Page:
Options? you want options?
Sega Rally offers quite a number of options. The Arcade mode recreates the original quite well, and you can additionally choose to practice any of the three normally available courses. The races are normal arcade fare- you have a "timer to checkpoint" combination to beat, with extra time being carried over, as well as 14 computer opponents should you pick the Championship race. That latter mode requires that you run through the three courses, exposing a fourth. Going on to win first place on that will reveal a hidden car you may use from then on.
Before I go on, let me explain. Sega Rally is very weak in terms of the number of courses and cars it has to offer. Only three tracks are available from the off- Desert, Forest, and Mountain- which get progressively harder. The Lakeside track is hidden- it becomes exposed when you fight for championship and run successfully through all the other three. All of the tracks are beautifully designed, and this compensates somewhat for not having any more. Its still annoying having only two (!) possible cars to drive, the Lancia Delta and the Toyota Celica, so you should do your best to win first place on Lakeside. Manage that, and you will find a third car, the rear wheel drive Lancia Stratos. This provides for tons of fun, as you need to completely readjust your driving style, the Stratos being a totally different experience from the two all wheel drive cars. This also extends the game's longevity, by as much as double the playing time. Good.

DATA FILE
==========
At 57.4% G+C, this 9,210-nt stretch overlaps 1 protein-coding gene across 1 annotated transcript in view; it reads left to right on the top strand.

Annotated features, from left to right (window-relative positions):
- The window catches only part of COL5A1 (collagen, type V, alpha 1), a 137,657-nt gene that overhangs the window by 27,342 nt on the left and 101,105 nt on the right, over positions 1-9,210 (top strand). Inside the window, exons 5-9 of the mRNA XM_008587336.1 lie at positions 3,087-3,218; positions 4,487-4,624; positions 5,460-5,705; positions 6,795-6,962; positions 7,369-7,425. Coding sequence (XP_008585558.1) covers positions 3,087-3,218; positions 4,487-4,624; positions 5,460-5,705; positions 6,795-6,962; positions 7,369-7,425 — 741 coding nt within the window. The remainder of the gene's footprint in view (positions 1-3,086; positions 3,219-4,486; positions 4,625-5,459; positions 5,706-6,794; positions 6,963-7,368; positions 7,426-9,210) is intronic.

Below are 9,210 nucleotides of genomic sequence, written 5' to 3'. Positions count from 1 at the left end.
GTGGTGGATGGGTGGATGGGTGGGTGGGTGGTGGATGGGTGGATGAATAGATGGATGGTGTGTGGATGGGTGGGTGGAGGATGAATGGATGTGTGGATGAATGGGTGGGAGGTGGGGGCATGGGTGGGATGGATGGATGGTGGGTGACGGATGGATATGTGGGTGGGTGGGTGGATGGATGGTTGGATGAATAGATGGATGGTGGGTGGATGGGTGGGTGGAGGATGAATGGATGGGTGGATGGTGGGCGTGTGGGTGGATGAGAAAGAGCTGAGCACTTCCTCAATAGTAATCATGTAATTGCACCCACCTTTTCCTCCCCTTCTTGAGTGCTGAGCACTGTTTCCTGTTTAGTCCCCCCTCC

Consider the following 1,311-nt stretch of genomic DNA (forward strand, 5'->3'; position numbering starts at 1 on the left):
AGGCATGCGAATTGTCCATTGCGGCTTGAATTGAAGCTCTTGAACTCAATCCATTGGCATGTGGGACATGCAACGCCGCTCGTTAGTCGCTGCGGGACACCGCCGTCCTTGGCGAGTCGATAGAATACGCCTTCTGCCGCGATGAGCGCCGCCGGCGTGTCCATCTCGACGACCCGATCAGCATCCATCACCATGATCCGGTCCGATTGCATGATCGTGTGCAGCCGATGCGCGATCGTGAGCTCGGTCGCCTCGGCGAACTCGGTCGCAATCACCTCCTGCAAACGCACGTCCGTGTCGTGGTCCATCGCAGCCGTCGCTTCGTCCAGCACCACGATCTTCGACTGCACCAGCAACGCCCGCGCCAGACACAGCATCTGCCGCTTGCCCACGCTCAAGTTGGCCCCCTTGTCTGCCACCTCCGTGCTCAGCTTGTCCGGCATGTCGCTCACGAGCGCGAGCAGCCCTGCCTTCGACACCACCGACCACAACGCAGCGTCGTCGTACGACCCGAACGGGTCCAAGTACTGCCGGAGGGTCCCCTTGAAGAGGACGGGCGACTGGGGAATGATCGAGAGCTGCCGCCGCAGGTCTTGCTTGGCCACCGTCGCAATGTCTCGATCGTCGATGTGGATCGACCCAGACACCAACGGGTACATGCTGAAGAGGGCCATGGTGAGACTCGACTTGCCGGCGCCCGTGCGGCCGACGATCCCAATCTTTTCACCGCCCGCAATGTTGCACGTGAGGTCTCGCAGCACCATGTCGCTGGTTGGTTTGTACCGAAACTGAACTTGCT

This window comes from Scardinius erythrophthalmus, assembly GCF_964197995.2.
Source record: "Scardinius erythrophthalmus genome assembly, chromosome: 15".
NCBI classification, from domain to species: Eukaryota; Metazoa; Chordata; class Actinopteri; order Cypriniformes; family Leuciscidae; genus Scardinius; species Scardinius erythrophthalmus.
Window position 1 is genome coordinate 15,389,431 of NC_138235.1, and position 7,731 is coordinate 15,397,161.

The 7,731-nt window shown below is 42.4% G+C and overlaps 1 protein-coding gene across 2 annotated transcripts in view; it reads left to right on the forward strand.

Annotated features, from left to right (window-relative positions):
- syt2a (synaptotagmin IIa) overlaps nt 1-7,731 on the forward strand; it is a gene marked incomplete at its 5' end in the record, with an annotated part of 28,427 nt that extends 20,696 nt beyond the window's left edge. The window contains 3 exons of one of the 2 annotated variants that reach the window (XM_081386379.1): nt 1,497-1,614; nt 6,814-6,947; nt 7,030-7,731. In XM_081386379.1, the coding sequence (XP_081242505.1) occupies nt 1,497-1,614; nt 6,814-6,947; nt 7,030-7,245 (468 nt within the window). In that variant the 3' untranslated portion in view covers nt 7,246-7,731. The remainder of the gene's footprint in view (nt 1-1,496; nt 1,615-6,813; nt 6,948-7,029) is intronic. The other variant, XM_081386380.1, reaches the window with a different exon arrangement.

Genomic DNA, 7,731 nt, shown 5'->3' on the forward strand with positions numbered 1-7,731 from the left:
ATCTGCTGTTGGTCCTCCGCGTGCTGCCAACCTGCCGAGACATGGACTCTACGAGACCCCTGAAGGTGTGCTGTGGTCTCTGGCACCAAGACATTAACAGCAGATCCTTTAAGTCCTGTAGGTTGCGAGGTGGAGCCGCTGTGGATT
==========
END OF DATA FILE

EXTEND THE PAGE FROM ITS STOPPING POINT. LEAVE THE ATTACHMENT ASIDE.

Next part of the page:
Back to options; Time Attack mode allows you to try your luck vs. a running watch, instead of a timer. You may race each track indefinitely, improving your skills and exposing each track's secrets. Two player mode means split screen and multiple fun. You may link to another gamer through a modem, LAN, via the Internet, or take turns using the Ghost mode, where you drive against a ghostly previous incarnation of yourself. You can change your car settings, including transmission type, handling and tires (responsiveness), tightness of suspension springs, and the blow off valve (engine sound). You can even save up to four different setups. There are different difficulty settings, of course. In short, Sega Rally offers all the options required from an arcade racer. The interface might seem unnatural for PC users, but anyone with major arcade experience would feel right at home.